'new_entity0'.new_entityId as 'new_entityid'
, 'new_entity0'.OwningBusinessUnit as 'owningbusinessunit'
, 'new_entity0'.OwnerId as 'ownerid'
, 'new_entity0'.OwnerIdType as 'owneridtype'
from new_entity as 'new_entity0'
where ('new_entity0'.new_entityId = @new_entityId0)
where ([new_entityId] = @new_entityId1)
These were deadlocked, with the SELECT statement being the deadlock victim. The locks that caused the deadlock were:
- The SELECT statement had a shared lock on the new_entityExtensionBase table, and was requesting a shared lock on new_entityBase table
- The UPDATE statement had an update lock on the new_entityBase table, and was requesting an update lock on new_entityExtensionBase table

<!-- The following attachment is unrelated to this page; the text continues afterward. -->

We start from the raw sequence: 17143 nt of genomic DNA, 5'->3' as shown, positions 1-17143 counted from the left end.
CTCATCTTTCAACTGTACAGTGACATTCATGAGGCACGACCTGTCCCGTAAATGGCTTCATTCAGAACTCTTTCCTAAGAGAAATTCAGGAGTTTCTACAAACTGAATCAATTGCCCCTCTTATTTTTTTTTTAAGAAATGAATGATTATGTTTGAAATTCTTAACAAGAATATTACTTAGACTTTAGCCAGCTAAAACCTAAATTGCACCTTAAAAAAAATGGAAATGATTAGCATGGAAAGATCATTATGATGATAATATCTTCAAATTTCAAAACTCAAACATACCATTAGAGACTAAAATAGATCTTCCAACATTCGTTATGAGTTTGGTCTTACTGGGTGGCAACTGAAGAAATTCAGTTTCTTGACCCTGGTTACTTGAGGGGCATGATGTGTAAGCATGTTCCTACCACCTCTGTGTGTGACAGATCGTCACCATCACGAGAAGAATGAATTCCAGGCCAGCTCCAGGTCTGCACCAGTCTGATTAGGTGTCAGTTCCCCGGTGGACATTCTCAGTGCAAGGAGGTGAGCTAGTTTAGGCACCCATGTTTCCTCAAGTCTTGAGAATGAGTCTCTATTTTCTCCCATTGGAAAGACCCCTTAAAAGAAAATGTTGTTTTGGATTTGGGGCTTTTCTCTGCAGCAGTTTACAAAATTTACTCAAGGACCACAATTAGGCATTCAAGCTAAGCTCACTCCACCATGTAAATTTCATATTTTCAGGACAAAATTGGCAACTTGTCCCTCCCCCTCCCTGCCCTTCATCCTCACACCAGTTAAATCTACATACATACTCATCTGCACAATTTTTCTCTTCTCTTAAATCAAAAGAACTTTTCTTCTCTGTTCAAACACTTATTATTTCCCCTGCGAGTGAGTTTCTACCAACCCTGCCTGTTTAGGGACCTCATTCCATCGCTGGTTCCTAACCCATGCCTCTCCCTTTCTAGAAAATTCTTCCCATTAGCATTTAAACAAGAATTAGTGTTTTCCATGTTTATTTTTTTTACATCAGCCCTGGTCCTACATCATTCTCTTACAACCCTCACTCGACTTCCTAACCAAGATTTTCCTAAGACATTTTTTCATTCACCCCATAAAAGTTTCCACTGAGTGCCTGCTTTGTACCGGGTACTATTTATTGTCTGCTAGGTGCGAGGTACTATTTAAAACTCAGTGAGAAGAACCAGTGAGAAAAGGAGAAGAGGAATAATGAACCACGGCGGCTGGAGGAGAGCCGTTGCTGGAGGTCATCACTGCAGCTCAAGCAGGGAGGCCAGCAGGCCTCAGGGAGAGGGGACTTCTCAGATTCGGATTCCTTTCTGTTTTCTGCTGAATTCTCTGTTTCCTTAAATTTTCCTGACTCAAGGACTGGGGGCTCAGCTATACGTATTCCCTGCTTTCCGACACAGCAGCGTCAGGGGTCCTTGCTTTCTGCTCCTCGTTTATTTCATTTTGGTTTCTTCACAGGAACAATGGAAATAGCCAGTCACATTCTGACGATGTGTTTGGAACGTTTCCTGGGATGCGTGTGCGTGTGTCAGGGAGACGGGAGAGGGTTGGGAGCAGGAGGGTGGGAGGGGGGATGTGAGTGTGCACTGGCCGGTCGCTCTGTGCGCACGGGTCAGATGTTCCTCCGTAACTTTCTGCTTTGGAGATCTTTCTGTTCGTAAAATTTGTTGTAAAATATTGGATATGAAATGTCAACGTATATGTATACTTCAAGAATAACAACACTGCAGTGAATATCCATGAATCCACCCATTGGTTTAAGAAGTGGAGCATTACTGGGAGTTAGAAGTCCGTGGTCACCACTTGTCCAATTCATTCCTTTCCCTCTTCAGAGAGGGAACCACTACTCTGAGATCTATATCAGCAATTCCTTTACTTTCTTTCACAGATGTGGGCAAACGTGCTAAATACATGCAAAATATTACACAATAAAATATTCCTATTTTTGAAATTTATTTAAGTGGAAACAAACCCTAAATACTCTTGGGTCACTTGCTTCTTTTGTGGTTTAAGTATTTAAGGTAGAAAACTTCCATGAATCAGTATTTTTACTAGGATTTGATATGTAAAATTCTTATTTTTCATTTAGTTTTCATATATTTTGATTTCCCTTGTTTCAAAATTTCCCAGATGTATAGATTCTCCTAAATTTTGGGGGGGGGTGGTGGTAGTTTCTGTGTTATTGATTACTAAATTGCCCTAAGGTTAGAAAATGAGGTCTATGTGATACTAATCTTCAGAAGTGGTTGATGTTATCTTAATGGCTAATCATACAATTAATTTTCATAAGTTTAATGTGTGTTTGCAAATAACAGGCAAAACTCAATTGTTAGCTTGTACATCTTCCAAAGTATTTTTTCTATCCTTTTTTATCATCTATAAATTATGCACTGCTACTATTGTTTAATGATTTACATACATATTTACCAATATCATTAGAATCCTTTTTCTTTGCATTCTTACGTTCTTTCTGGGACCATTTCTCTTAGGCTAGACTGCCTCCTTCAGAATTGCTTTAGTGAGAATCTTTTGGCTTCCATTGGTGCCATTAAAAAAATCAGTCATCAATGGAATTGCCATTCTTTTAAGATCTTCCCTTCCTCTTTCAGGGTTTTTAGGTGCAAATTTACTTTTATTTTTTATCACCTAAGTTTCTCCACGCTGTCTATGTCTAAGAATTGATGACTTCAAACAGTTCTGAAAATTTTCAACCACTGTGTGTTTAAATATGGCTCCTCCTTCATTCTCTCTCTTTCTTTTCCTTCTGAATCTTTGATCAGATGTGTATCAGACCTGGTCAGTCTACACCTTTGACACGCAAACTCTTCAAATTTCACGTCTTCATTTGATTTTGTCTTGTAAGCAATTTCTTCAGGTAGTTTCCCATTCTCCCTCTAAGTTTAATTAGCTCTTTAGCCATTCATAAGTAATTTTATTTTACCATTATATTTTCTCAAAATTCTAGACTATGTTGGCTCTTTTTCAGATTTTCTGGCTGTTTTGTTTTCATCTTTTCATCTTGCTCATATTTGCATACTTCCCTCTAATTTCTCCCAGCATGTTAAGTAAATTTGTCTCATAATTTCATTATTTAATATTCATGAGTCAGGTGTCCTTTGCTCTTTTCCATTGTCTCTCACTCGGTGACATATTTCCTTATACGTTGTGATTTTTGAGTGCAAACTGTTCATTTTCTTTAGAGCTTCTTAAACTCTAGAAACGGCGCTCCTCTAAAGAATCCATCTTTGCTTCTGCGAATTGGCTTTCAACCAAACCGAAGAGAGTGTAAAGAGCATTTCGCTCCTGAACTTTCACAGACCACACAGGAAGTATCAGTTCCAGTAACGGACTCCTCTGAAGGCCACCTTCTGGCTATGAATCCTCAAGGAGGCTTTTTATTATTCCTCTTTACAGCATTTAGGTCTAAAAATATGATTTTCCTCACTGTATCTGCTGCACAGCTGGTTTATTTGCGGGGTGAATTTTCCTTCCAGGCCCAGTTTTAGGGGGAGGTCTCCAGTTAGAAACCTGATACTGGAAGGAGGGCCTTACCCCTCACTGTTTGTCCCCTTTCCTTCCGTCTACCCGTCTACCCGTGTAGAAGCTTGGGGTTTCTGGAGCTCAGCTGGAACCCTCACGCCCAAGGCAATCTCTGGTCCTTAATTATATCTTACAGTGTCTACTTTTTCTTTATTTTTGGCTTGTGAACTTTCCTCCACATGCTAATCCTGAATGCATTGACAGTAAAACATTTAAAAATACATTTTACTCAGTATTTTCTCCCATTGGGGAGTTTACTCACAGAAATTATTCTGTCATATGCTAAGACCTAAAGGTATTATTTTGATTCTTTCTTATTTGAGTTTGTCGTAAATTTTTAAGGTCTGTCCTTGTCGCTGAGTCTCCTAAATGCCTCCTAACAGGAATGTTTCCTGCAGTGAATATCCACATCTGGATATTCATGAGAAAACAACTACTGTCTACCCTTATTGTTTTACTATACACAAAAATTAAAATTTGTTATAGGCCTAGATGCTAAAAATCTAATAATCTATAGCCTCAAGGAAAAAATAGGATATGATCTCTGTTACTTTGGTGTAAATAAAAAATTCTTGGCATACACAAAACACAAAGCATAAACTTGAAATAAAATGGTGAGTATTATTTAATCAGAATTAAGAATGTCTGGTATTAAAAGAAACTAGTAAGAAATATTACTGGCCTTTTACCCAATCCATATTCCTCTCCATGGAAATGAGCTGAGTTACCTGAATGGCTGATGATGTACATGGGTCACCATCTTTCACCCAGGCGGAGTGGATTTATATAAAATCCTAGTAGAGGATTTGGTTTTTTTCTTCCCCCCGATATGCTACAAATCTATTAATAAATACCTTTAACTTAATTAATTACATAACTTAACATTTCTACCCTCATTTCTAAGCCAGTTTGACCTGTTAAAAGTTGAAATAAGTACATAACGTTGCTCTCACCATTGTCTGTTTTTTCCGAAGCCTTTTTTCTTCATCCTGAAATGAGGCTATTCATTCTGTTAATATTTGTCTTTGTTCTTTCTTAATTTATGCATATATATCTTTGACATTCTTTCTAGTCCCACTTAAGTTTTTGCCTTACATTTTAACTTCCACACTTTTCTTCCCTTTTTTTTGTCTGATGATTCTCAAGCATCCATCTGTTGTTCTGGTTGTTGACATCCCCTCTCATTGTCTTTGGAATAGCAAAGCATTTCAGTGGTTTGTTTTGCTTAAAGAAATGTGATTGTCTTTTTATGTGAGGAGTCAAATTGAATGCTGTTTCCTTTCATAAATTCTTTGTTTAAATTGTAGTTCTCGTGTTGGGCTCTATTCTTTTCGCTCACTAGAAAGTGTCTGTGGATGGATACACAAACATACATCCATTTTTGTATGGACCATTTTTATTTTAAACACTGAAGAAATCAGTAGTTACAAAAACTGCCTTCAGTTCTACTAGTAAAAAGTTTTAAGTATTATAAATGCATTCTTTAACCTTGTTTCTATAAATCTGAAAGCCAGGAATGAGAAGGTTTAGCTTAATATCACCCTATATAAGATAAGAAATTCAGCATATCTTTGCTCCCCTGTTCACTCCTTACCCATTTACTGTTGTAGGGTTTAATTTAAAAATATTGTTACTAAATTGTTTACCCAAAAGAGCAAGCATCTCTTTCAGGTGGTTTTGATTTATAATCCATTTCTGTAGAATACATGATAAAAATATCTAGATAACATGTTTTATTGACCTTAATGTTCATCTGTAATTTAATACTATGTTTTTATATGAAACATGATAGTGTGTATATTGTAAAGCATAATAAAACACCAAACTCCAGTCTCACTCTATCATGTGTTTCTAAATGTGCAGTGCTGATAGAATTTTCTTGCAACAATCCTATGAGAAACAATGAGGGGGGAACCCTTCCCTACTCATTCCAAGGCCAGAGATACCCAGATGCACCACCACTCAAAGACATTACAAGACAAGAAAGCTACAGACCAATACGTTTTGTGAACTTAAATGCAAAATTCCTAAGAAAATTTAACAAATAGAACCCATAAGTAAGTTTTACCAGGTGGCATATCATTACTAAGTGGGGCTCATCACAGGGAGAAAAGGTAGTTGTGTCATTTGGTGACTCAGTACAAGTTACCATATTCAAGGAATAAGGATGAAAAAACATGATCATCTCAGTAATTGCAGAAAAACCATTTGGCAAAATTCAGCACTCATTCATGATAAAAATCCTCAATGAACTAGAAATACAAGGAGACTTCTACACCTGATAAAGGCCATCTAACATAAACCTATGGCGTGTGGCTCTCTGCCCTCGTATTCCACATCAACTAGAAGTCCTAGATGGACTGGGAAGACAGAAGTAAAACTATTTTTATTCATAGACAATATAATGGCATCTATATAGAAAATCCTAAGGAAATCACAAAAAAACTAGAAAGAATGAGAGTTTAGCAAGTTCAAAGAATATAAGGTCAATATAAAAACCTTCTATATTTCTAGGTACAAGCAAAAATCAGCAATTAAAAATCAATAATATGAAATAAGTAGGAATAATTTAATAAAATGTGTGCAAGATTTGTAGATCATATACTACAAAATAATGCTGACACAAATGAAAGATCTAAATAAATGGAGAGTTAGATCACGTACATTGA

- Although the SELECT statement was requesting fields from the new_entityBase table, it had obtained a lock on the new_entityExtensionBase table to perform the join in the new_entity view
- The UPDATE statement that updates a custom attribute (new_attribute) on the new_entity entity would have been the second statement of 2 in the transaction. The first statement would modify system fields (e.g. modifiedon) in the new_entityBase table, and hence place an exclusive lock on a row in the new_entityBase table, and the second statement is the one above, which is attempting to update the new_entityExtensionBase table
- With just the one entity table, the SELECT statement only needs one lock, and does not need to obtain one lock, then request another
- Only one UPDATE statement is required in the transaction, so locks are only required on the one table and they can be requested together, as they would be part of just one statement
- Both operations will complete more quickly, reducing the time for which the locks are held